When John Radetich stopped by the Gazette-Times to talk with me Tuesday, he had just come from one of his twice-a-week sand volleyball games at Chintimini Park.
At 63 and nearly 6-foot-3, he’s in good shape. Always has been. When the winter rolls around, he’ll be telemark skiing on Marys Peak every chance he get.
John was a track athlete for years. His dad, Joe, snapped the June 1962 photo of John high jumping. Using the old straddle style, John cleared 4-11 to tie for first place in the Redwood City, Calif., All-City Meet. The next month John and his dad attended the U.S.A vs. U.S.S.R. Track and Field Meet at nearby Stanford Stadium. (I attended that meet with my dad, too. I was 9 at the time.) We’re running a story in sports this Sunday about that storied event. John and many others consider it to be the greatest dual meet of all time.
John went on compete for Oregon State University, where he adopted the flop style of high jumping introduced by his teammate, Dick Fosbury. He also competed in the professional International Track Association and set a world indoor high jump record of 7-4 3/4 in 1973.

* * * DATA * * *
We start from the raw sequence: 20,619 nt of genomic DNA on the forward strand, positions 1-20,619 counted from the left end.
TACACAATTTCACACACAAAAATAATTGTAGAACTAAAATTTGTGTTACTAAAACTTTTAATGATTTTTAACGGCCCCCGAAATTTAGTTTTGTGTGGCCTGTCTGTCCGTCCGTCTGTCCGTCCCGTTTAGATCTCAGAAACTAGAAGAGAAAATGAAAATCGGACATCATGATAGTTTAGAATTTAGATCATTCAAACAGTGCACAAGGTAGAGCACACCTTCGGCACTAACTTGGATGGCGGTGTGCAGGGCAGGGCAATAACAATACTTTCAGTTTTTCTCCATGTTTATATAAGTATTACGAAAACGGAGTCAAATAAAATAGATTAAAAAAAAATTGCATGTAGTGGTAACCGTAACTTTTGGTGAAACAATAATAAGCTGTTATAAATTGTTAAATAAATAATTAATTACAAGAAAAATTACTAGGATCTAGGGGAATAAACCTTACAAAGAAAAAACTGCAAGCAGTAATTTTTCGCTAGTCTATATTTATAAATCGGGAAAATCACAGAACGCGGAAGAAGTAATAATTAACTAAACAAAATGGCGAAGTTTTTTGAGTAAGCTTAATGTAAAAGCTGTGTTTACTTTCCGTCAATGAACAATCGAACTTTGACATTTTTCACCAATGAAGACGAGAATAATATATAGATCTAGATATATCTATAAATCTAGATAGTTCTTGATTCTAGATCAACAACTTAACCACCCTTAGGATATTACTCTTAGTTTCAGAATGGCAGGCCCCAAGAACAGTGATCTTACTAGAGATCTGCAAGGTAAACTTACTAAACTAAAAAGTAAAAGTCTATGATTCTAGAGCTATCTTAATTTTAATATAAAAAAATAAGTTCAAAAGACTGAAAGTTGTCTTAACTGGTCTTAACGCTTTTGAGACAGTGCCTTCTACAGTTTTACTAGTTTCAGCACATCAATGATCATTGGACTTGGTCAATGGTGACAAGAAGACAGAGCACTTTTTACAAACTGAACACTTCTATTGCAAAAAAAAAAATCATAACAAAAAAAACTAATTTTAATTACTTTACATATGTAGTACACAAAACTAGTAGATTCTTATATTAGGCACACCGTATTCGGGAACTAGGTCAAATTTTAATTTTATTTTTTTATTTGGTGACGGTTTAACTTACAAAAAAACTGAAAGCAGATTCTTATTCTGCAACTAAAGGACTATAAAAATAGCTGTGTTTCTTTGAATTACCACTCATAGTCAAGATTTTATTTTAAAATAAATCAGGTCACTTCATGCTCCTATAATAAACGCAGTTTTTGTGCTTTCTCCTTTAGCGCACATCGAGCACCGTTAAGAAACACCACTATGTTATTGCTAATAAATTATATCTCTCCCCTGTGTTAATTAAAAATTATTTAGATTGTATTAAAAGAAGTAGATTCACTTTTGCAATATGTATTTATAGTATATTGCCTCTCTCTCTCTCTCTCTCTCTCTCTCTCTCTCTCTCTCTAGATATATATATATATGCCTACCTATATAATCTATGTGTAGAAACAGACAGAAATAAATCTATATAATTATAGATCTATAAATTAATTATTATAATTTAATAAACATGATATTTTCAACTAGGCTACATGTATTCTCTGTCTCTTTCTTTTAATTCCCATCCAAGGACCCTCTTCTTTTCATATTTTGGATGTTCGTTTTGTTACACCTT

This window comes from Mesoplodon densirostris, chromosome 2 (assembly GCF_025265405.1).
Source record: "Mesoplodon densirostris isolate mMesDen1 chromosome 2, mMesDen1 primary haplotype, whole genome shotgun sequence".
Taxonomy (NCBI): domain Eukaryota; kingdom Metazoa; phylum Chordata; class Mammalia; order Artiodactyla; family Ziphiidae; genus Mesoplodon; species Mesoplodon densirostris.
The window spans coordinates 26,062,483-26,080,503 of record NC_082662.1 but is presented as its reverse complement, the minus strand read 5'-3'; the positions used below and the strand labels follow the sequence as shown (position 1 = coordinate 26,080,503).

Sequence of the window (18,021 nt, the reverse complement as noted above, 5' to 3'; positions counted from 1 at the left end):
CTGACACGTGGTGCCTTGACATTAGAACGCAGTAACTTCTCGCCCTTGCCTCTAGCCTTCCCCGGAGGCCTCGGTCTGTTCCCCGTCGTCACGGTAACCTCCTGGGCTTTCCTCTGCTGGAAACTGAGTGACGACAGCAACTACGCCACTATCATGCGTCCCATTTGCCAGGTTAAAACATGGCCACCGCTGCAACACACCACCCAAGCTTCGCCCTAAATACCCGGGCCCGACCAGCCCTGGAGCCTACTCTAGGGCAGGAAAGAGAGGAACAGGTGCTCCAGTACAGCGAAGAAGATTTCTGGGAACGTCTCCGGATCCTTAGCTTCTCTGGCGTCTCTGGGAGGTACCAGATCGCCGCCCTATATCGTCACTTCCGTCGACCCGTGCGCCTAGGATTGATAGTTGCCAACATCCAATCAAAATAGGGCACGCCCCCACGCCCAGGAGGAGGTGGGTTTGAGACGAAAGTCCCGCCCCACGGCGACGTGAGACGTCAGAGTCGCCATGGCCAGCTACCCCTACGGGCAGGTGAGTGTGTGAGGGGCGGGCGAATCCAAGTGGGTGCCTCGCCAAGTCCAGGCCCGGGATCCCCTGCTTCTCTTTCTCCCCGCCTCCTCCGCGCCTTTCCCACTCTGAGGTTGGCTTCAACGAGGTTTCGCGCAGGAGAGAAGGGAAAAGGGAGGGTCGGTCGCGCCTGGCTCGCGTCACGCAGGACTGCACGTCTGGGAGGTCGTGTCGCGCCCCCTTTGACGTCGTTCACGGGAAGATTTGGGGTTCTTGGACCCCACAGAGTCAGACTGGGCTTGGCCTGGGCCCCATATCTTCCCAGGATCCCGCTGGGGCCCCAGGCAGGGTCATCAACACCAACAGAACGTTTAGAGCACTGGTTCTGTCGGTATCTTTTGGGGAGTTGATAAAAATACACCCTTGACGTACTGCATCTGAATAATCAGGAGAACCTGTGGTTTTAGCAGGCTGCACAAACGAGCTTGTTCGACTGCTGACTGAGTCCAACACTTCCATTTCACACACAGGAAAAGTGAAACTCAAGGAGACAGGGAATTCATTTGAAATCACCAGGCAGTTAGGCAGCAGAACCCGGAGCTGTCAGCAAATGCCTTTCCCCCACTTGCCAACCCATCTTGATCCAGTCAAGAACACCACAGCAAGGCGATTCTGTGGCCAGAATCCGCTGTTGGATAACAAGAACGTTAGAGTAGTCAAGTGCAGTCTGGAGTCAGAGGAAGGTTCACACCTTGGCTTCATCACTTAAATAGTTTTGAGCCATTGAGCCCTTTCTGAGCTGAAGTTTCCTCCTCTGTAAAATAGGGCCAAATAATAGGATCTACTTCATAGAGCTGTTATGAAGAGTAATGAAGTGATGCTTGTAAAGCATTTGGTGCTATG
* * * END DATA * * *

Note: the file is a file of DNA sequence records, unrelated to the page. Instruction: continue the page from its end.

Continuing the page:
When his high jump days ended, John spent many years coaching during his career with the Boys & Girls Club of Albany. In 2004, I was one of the assistant coaches under John for a combined Calapooia-Memorial middle school track team. I learned a lot from him.
John retired in 2006, but he hasn’t stopped coaching. He is the volunteer high jump coach at his alma mater.
Next season, he’ll coach four OSU women’s high jumpers, including Rylee Marshall, a sophomore from Philomath, and Sara Almen, an incoming freshman from Santiam Christian. Almen, who will play volleyball for the Beavers
this fall, had the best girls’ jump in Oregon this year (5-9) at any level, winning the 3A state title.
“I gave her her first Oregon State track shirt the other day,” John said. “She put it on and had a big smile on her face.”
A 1970 Oregon State grad, John is delighted that track has returned to OSU.
“This is a dream that I thought would never come true,” he said. “I never thought we’d get track back at OSU. The fundraising for the next stadium and the endowment fund, which will usher in a men’s team, has exceeded my wildest expectations.”